KNOXVILLE, Tenn. — The bear population in the Smokies is growing. According to Wildlife Biologists in the Great Smoky Mountains National Park, there could be more than 1,900 Black Bears in the greater Gatlinburg area.
Meanwhile, visitation at the national park is off the charts. In 2021, more than 14.1 million people visited the park.
The resident population of Sevier County is expanding, too. U.S. Census data estimated just under 100,000 full-time community members.
As the bear and human populations grow alongside one another, so do the conflicts. Wildlife biologists at the GSMNP, the BearWise Task Force, and Safe Passage paired up to be proactive and find solutions before it becomes a problem.
Bill Stiver, one of the GSMNP wildlife biologists, has been working with bears for decades. He watched the population grow, thrive, and then begin to creep into the tourist area of Gatlinburg. He was able to do all of this from his computer.
"This is a Vectronic GPS collar that we use on black bears," Stiver said.
The concept of GPS tracking bears isn't new. This group has been doing it since around 2015.
"I can literally sit on the computer, and watch as, you know, every few hours and get data and see how bears are moving on the landscape. So pretty, pretty cool," Stiver said.
Scientists track the bears leaving the national park, crossing roads, and even inching into the downtown areas of Gatlinburg and Pigeon Forge.
In other words, one man's trash becomes another bear's treasure.
"They might find an open dumpster. They might find bird feeders and, and things of that nature," Stiver said. "Everybody that has a bear problem wants you to come to their backyard and catch it and move it somewhere else. And everybody thinks that those bears live happily ever after."
That's where Bill Stiver and Kristen Botzet's research comes in.
Sometimes, when a bear has a conflict with humans, it will be moved to a different location. However, according to wildlife biologists, bears have great memories and many try to wander back to the places they previously found food. That is why she is tracking those relocated bears and the success rate of their survival.
The Great Smoky Mountains National Park got a $40,000 grant from the National Park Service to provide research around one question.
"We have resident bears and relocated bears ... and this study looks at, is the mortality rate different for one versus the other?" Stiver said.
He said as of right now, the answer is yes. The mortality rate is higher for relocated bears.
"The majority of those bears are dying in some form or fashion within four months," Stiver said. "Whether it's lack of food resources, additional conflict, killed by hunters, hit by cars or things of that nature."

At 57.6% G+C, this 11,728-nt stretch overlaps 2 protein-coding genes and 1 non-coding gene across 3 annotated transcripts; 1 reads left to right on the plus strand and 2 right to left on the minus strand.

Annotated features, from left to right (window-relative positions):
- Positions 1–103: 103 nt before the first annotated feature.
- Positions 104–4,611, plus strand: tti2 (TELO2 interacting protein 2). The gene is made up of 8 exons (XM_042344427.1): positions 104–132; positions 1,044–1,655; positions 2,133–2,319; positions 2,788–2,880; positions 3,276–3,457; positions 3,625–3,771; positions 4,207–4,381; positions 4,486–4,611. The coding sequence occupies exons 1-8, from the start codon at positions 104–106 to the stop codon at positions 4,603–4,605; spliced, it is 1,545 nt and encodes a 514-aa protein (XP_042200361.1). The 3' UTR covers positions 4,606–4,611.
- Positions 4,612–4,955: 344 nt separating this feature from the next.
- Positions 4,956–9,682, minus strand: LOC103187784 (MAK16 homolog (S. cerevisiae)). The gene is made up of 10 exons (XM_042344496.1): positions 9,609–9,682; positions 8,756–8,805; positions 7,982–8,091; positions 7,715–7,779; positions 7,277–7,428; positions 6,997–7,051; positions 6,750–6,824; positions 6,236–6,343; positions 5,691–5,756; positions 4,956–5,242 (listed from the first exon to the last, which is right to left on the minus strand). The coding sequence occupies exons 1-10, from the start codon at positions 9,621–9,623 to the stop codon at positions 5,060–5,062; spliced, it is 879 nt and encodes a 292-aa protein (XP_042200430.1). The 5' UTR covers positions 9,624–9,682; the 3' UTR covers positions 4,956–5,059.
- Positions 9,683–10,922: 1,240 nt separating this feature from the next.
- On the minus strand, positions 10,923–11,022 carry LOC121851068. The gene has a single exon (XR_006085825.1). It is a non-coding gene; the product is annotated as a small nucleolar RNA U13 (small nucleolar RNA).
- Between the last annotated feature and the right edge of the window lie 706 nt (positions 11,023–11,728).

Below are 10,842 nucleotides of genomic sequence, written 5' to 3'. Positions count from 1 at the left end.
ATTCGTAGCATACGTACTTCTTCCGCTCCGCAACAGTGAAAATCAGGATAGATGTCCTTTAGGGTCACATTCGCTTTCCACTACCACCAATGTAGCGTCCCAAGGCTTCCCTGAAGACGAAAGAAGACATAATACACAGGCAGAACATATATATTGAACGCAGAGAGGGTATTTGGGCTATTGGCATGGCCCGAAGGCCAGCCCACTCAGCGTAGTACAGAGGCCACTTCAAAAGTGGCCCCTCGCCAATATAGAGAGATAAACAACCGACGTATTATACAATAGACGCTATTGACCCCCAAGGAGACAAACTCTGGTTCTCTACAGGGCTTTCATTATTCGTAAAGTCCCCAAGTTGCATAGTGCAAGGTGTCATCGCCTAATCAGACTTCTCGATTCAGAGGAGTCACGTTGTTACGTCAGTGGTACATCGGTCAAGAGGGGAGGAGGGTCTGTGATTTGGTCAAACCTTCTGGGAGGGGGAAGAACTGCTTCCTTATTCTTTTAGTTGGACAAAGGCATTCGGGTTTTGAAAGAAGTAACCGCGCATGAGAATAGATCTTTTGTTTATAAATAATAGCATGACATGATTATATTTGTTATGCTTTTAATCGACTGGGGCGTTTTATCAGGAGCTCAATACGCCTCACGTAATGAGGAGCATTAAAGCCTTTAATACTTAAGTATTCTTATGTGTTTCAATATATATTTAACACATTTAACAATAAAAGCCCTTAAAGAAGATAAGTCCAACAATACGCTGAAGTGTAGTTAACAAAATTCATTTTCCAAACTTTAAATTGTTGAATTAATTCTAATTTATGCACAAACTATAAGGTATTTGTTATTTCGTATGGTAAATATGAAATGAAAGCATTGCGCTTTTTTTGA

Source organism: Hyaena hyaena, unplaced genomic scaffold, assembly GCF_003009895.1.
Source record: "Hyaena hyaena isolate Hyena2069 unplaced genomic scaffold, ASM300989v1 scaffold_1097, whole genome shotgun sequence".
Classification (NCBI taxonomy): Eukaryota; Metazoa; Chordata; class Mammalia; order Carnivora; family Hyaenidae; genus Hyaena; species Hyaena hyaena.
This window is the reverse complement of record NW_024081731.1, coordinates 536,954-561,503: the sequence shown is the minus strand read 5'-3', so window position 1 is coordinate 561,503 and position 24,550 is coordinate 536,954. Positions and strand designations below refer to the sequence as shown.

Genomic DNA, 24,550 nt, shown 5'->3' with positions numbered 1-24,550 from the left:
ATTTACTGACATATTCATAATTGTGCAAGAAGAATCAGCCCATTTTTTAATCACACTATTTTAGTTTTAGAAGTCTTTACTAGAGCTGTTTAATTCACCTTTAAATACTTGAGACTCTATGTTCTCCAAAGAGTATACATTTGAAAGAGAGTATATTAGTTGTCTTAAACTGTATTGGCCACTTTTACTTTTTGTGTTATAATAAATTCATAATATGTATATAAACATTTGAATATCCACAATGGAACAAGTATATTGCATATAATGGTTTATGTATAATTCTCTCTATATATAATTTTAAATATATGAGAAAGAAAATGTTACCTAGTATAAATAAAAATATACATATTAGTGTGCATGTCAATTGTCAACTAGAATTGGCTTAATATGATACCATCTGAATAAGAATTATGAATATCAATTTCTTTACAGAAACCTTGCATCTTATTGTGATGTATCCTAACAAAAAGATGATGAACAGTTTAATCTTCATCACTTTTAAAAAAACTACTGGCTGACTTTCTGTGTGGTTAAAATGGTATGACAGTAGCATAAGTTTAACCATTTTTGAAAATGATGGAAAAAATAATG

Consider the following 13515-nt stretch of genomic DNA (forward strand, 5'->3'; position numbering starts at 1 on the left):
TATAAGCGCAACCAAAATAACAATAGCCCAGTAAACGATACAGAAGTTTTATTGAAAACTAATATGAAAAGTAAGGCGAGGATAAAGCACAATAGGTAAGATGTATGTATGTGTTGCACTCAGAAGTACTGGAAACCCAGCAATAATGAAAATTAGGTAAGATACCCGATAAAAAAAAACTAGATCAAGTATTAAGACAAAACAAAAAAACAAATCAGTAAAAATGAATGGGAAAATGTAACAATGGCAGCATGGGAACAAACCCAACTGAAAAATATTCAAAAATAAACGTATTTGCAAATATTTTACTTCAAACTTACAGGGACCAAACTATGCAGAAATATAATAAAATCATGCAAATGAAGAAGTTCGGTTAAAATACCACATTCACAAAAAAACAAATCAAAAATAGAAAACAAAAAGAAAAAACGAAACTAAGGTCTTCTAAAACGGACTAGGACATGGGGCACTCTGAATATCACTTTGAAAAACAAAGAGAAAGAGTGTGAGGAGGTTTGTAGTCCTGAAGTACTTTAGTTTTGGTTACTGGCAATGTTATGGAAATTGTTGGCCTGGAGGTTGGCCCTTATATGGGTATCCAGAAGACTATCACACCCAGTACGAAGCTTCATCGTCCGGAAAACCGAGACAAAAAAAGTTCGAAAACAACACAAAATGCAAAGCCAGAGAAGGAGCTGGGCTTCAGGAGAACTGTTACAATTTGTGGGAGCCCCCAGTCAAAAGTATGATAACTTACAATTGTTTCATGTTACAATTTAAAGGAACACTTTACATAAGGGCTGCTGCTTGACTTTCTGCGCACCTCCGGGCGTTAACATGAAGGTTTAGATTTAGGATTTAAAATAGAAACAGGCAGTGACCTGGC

Stiver and Botzet said bears are trying to travel back to their known locations, and many of them are trying to cross the interstate for the first time.
"It's a four-lane interstate, right? Seventy miles per hour. And it has this concrete divider in the center, which is really tough for any wildlife to cross," Botzet said.
The wildlife biologists are pairing their GPS data with cameras along the interstate. The "Safe Passage" cameras were installed by a team of researchers at the National Parks Conservation Association and Wildlands Network. Together, they capture animal activity along the interstate and gain insight into where these animals are attempting to cross.
Safe Passages' goal as an organization is to reduce the animal mortality rate along I-40 through the insertion of more safe passageways for wildlife. They also want to increase driver awareness along the route, specifically on the section of the interstate through the Pigeon River Gorge.
However, wildlife biologists said the easiest way to reduce the bear mortality rate is to prevent the reason for their removal in the first place.
"If we really want to protect bears, then we need to manage our food and garbage. We need to manage the attractant so that we're not moving bears," Stiver said.
Stiver is a part of the BearWise Task Force in East Tennessee. The organization is nationwide and provides people and businesses with tips on how to coexist with bears.
They have Six At-Home BearWise Basics to encourage people to live responsibly in bear county, listed below.
- Never feed or approach bears
- Secure food, garbage, and recycling
- Remove bird feeders when bears are active
- Never leave pet food outdoors
- Clean and store grills
- Alert neighbors to bear activity
Stiver said the best way to reduce the mortality rate of bears on I-40 is to follow those tips.